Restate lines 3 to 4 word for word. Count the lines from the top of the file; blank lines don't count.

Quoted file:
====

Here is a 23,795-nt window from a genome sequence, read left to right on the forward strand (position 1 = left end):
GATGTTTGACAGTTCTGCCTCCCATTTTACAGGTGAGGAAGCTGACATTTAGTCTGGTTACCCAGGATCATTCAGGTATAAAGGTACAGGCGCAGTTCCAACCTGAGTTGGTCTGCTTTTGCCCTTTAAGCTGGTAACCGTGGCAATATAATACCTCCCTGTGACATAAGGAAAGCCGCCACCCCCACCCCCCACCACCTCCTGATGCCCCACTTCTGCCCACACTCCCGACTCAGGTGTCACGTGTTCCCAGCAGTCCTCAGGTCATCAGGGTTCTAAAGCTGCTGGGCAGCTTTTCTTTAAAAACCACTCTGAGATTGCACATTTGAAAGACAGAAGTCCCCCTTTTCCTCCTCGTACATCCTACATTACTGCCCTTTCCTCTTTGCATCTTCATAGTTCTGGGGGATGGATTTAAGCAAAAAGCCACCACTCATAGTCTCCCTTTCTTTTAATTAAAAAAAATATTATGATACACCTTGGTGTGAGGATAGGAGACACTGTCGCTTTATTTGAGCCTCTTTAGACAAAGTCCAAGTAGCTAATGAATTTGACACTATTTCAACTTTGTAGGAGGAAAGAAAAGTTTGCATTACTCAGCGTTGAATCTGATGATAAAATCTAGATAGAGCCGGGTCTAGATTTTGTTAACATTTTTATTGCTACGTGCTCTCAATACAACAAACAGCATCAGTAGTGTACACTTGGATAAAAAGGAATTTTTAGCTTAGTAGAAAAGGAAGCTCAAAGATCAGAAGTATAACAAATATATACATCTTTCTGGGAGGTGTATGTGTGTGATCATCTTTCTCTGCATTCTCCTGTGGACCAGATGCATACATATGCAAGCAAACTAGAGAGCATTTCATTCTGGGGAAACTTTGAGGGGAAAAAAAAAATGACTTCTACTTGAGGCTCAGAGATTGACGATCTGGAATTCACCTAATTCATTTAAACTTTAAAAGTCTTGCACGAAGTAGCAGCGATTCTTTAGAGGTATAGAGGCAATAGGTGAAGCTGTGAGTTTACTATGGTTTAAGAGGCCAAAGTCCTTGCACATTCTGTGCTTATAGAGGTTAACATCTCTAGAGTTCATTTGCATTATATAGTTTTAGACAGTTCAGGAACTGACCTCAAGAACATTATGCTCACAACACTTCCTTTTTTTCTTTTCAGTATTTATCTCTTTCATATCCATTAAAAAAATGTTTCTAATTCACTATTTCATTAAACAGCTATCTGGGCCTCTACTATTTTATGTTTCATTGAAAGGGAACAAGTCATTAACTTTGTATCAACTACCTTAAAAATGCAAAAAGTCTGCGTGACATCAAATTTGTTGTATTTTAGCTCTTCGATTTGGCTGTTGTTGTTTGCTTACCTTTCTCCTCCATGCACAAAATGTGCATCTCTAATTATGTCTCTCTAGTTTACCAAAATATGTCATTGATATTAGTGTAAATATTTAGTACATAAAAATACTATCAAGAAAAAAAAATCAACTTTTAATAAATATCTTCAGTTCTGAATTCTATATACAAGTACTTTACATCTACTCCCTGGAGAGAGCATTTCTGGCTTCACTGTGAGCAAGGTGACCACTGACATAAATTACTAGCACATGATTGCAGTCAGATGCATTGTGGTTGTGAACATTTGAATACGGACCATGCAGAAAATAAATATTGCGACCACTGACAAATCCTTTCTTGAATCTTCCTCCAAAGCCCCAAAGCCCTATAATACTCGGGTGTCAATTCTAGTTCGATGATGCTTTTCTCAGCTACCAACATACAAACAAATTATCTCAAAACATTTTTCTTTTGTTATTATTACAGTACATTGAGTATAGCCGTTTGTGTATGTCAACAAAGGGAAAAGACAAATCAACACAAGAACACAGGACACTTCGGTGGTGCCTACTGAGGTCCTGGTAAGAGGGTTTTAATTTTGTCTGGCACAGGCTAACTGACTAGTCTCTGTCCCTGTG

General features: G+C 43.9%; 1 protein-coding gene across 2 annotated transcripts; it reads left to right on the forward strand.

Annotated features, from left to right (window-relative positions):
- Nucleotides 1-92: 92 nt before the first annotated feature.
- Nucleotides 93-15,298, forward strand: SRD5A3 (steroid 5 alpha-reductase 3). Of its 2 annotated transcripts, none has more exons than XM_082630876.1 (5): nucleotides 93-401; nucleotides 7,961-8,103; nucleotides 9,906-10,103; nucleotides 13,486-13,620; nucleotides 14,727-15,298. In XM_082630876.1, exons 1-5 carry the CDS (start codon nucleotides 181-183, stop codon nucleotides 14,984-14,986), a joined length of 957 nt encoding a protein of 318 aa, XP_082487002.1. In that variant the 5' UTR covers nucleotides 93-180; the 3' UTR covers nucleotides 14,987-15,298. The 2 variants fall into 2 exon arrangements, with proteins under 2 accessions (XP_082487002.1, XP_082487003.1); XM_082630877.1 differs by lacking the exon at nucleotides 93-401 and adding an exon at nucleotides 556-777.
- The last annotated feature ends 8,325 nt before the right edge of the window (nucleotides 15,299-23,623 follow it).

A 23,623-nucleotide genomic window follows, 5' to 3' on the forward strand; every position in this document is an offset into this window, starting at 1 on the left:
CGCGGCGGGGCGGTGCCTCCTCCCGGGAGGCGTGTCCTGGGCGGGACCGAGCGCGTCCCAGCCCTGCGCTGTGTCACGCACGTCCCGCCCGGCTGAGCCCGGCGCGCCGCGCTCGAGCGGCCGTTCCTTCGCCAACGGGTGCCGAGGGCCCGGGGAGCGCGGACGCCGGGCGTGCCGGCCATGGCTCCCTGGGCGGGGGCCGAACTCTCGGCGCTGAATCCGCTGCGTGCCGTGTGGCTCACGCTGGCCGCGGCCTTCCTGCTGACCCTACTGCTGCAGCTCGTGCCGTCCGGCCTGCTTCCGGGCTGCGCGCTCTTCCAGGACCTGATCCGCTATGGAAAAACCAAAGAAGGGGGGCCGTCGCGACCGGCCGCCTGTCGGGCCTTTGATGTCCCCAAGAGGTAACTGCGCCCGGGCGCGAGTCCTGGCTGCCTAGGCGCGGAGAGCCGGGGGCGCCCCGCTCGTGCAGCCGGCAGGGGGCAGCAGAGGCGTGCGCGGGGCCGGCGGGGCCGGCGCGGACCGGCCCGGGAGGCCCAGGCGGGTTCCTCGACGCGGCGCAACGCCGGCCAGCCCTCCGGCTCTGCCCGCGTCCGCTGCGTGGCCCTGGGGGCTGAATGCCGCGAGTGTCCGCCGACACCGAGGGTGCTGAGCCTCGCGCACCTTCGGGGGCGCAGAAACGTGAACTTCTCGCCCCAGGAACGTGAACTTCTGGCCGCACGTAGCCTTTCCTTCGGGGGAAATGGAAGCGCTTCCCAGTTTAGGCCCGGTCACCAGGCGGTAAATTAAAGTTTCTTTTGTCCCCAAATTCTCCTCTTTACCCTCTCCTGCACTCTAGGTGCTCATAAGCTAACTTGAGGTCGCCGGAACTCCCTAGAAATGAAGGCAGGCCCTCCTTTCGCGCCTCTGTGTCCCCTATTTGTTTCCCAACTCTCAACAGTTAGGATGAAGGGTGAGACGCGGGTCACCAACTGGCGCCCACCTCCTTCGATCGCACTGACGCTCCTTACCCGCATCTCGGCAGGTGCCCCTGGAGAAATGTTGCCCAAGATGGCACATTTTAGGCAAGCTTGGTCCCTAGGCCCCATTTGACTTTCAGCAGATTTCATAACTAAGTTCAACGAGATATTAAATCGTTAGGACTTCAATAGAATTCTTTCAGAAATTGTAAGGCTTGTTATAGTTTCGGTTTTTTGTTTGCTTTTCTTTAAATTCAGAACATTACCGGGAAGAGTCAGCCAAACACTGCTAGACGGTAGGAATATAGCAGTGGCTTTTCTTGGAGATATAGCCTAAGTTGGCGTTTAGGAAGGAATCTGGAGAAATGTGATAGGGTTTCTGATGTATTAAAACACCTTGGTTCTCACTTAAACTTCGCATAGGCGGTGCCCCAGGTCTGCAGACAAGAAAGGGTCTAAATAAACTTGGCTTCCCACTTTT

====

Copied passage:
General features: G+C 43.9%; 1 protein-coding gene across 2 annotated transcripts; it reads left to right on the forward strand.

Annotated features, from left to right (window-relative positions):